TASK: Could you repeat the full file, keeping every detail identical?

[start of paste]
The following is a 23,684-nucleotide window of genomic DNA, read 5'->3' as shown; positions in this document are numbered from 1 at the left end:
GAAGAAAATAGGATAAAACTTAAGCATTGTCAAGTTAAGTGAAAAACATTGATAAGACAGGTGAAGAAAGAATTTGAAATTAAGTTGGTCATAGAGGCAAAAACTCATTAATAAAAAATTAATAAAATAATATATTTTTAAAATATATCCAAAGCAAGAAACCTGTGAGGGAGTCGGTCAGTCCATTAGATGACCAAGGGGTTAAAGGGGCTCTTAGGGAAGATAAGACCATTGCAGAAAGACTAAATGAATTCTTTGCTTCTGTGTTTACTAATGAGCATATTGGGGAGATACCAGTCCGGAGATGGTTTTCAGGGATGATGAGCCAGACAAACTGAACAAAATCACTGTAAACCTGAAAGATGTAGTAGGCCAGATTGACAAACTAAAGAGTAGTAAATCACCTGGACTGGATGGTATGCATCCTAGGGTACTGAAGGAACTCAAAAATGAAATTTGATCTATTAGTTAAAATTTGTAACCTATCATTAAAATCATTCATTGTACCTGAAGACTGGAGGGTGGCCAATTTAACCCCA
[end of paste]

The following is a 23,684-nucleotide window of genomic DNA, read 5'->3' as shown; positions in this document are numbered from 1 at the left end:
GAAGAAAATAGGATAAAACTTAAGCATTGTCAAGTTAAGTGAAAAACATTGATAAGACAGGTGAAGAAAGAATTTGAAATTAAGTTGGTCATAGAGGCAAAAACTCATTAATAAAAAATTAATAAAATAATATATTTTTAAAATATATCCAAAGCAAGAAACCTGTGAGGGAGTCGGTCAGTCCATTAGATGACCAAGGGGTTAAAGGGGCTCTTAGGGAAGATAAGACCATTGCAGAAAGACTAAATGAATTCTTTGCTTCTGTGTTTACTAATGAGCATATTGGGGAGATACCAGTCCGGAGATGGTTTTCAGGGATGATGAGCCAGACAAACTGAACAAAATCACTGTAAACCTGAAAGATGTAGTAGGCCAGATTGACAAACTAAAGAGTAGTAAATCACCTGGACTGGATGGTATGCATCCTAGGGTACTGAAGGAACTCAAAAATGAAATTTGATCTATTAGTTAAAATTTGTAACCTATCATTAAAATCATTCATTGTACCTGAAGACTGGAGGGTGGCCAATTTAACCCCA